Monday, 26 July 2010

1-2-3-4 Festival, Shoreditch Park 24 July 2010

Von Haze by Drew Cox


I’m standing in the dry grass dustbowl that is Shoreditch Park. I’m watching three drummers and a phalanx of guitarists bash and thrash their way through a series of tunes. This is Action Beat, the self-styled ‘Noise Band from Bletchley”. We are here for the 1-2-3-4 Shoreditch Festival and sights such as this are eyed with idle contentment by the early crowds lolling in the scrub in front of the main stage.

It turns out to be a long and eventful day during which I catch sets by nearly twenty acts. I can’t detail them all, but there were memorable and noteworthy performances and incidents including:-

Trailer Trash Tracys’ wistful sighs on the main stage in mid afternoon. A band much more suited to the wee small hours in the morning but somehow pleasingly gentle and soporific here.

They were followed by Vic Godard and the Subway Sect, a band much concerned with developments in the affairs of the Royal Mail and the first of a number of bands here today who seem aimed at the more ‘mature’ festival goer. I park the more senior members of our team here and wander off to catch complete sets of great quality from Mazes and Sharks. On my return, Vic and co are still happily rambling on.

Soon after, I catch what turns out to be my favourite band of the day, the deceptively languid Von Haze. Travis Caine and Katherine Kin gradually draw a rapt crowd for their incredibly glacial take on shimmer-pop. The duo’s swathes of guitar, synth and barely audible vocals seemingly never go faster than 15RPM the whole while. And yet they are mesmerising, their very minimal sound focussing concentration until there is nothing else in the world except us and Von Haze. It’s an impressive trick.

Later, I enjoy the excessively rowdy Comanechi, with drummer/singer Akiko battering and screaming her way through a rambunctious set from beneath an enormous hair bow/hat that almost obscures her. In what proves to be a foretaste of things to come they have difficulties with their sound and refer to a ‘row’ with stage hands.

I join the hordes in front of the main stage for Peter Hook and his extended family playing Joy Division’s ‘Unknown Pleasures’ in its entirety. This starts off a bit ramshackle, but gradually becomes absurdly affecting. Hooky takes over most of the vocal chores himself, although this means that others have to take on bass guitar duties as he is unable to play and sing at the same time.

His enthusiasm occasionally carries him away, and there is a lot of arm windmilling and “make some noise Shoreditch”. But it works very well, mainly because the songs themselves are so strong. When Hook can’t cope with ‘Insight’ and ‘New Dawn fades’, Rowetta (Black Grape etc) takes over and her powerful voice really lends itself to this material. They end with ‘Love Will Tear Us Apart’, which Hook dedicates to a young couple who are getting married. Barely a dry eye in the field.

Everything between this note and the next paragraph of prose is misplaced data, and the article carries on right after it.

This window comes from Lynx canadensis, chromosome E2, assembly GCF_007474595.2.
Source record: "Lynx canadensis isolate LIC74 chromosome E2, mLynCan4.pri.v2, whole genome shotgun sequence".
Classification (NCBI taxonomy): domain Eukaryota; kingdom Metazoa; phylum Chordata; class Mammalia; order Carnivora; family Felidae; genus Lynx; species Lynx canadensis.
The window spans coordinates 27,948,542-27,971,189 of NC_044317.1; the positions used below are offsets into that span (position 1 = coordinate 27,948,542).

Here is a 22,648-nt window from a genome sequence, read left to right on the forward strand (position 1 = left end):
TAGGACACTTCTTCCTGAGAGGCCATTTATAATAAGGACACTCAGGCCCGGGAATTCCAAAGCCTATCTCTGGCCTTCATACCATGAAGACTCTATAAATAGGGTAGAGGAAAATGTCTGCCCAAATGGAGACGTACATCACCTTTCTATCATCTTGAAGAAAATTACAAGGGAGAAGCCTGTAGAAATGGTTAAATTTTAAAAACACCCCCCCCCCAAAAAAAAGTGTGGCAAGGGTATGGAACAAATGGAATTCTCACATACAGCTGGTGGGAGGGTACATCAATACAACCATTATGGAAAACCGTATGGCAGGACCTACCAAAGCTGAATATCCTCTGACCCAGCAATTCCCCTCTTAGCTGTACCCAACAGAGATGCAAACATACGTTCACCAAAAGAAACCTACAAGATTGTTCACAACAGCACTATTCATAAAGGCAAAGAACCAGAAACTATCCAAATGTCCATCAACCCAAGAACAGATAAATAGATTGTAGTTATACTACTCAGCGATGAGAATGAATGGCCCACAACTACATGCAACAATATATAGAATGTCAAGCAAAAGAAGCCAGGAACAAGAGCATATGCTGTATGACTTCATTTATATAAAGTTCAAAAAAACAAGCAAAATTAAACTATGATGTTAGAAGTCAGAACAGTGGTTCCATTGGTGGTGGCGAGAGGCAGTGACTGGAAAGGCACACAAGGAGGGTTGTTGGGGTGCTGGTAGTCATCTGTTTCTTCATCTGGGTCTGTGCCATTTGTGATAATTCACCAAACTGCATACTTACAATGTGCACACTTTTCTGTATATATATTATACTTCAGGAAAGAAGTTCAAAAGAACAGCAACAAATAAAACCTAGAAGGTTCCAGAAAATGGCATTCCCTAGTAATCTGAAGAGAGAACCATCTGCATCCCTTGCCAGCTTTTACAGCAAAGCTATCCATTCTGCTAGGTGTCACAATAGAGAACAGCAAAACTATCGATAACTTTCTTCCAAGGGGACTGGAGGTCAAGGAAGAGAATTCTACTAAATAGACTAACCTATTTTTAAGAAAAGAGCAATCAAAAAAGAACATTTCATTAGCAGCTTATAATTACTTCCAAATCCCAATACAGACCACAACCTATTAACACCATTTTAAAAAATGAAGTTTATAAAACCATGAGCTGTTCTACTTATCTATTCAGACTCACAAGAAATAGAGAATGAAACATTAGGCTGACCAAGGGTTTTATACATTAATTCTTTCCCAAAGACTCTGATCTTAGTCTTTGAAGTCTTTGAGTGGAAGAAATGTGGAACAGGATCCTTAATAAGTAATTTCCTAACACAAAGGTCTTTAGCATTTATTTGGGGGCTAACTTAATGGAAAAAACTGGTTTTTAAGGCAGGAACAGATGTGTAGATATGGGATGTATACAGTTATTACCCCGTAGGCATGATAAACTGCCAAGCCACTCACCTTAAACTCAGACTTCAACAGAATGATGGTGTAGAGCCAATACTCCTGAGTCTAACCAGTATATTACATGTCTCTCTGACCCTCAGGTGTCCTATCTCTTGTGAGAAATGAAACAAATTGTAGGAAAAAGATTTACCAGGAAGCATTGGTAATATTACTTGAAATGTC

Barely a waste bin either, and by the early evening the crowd is wandering across an apocalyptic landscape of scorched earth and metal cans. The entire area resembles the opening scenes of Wall-E.

Leaving an underpowered Wavves to flounder on the main stage, I sneak off to see Rolo Tomassi in the smallest tent on site. It is packed solid and so hot that you can barely see for sweat in your eyes. And not your own sweat either.

Rolo Tomassi are an unclassifiable beast that shouldn’t work at all, but just gloriously and riotously do. A combination of thrash metal screaming and grunting, prog rock keyboards and musical fannying about they are for once upstaged by their own audience. Goaded from the stage, various youngsters shin up the main tent stanchion and tombstone down upon their mates below - who mostly catch them. It is reckless, stupid and totally exhilarating.



Exhausted, I take in the final moments of Vivian Girls and do my best to ignore the indulgent karaoke bawlings of The Silver Machine, which is a Bobby Gillespie vanity project and yet another excuse for him to rub up against his icons (in this case Glen Matlock and Zak Starkey) in the anticipation that some of their cache will transfer to him.

I am looking forward to seeing how These New Puritans can transfer their ambitious brass and drum based album ‘Hidden’ to a concert stage. The lights go down, the band comes on and…phut! All sound disappears, along with most of the power in the tent. There is a further fifteen minutes of prodding around in the dark and a second attempt. This goes phut even quicker than their first try. It’s a cataclysmic breakdown and not one that can be resolved.

Apart from this setback, it’s been a terrific day and the organisers can generally be well satisfied with themselves. I join the throngs heading out into Hoxton and beyond.

2 comments:

Keith said...

Ah, but if only you'd been there for Maria and the Mirrors assault on all the senses -http://www.youtube.com/watch?v=ExIoFNwSUKM

Wyldman said...

Maria and The Mirrors are indeed very fine. Unfortunately they clashed with Von Haze and by the time that had finished there were lots of puzzled people leaving the MaTM tent.